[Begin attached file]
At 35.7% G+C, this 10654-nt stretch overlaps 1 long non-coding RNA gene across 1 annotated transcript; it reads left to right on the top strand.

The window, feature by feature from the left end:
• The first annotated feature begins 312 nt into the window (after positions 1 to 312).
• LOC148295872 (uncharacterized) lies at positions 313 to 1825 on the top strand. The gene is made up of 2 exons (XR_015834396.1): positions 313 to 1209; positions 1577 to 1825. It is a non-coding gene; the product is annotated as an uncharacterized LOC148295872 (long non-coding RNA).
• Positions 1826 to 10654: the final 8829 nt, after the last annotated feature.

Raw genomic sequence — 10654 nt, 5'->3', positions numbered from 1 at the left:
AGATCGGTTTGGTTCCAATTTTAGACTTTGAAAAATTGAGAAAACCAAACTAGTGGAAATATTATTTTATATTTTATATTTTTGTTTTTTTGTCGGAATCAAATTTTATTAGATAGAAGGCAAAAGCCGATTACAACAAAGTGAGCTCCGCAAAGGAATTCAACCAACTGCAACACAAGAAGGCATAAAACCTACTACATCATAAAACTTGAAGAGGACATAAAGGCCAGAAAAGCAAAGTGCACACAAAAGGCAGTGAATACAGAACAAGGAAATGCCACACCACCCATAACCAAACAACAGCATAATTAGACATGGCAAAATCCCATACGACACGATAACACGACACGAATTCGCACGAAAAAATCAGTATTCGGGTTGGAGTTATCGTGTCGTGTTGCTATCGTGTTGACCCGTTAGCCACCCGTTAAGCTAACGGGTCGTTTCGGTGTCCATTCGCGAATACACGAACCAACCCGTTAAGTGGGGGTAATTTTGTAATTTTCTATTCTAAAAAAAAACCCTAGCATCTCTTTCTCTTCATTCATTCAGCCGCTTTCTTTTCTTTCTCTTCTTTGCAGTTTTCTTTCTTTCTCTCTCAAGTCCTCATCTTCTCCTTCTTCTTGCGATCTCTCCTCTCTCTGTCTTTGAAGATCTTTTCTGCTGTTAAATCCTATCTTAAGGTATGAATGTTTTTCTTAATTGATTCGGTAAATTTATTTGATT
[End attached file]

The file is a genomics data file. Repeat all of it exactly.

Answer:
At 35.7% G+C, this 10654-nt stretch overlaps 1 long non-coding RNA gene across 1 annotated transcript; it reads left to right on the top strand.

The window, feature by feature from the left end:
• The first annotated feature begins 312 nt into the window (after positions 1 to 312).
• LOC148295872 (uncharacterized) lies at positions 313 to 1825 on the top strand. The gene is made up of 2 exons (XR_015834396.1): positions 313 to 1209; positions 1577 to 1825. It is a non-coding gene; the product is annotated as an uncharacterized LOC148295872 (long non-coding RNA).
• Positions 1826 to 10654: the final 8829 nt, after the last annotated feature.

Raw genomic sequence — 10654 nt, 5'->3', positions numbered from 1 at the left:
AGATCGGTTTGGTTCCAATTTTAGACTTTGAAAAATTGAGAAAACCAAACTAGTGGAAATATTATTTTATATTTTATATTTTTGTTTTTTTGTCGGAATCAAATTTTATTAGATAGAAGGCAAAAGCCGATTACAACAAAGTGAGCTCCGCAAAGGAATTCAACCAACTGCAACACAAGAAGGCATAAAACCTACTACATCATAAAACTTGAAGAGGACATAAAGGCCAGAAAAGCAAAGTGCACACAAAAGGCAGTGAATACAGAACAAGGAAATGCCACACCACCCATAACCAAACAACAGCATAATTAGACATGGCAAAATCCCATACGACACGATAACACGACACGAATTCGCACGAAAAAATCAGTATTCGGGTTGGAGTTATCGTGTCGTGTTGCTATCGTGTTGACCCGTTAGCCACCCGTTAAGCTAACGGGTCGTTTCGGTGTCCATTCGCGAATACACGAACCAACCCGTTAAGTGGGGGTAATTTTGTAATTTTCTATTCTAAAAAAAAACCCTAGCATCTCTTTCTCTTCATTCATTCAGCCGCTTTCTTTTCTTTCTCTTCTTTGCAGTTTTCTTTCTTTCTCTCTCAAGTCCTCATCTTCTCCTTCTTCTTGCGATCTCTCCTCTCTCTGTCTTTGAAGATCTTTTCTGCTGTTAAATCCTATCTTAAGGTATGAATGTTTTTCTTAATTGATTCGGTAAATTTATTTGATT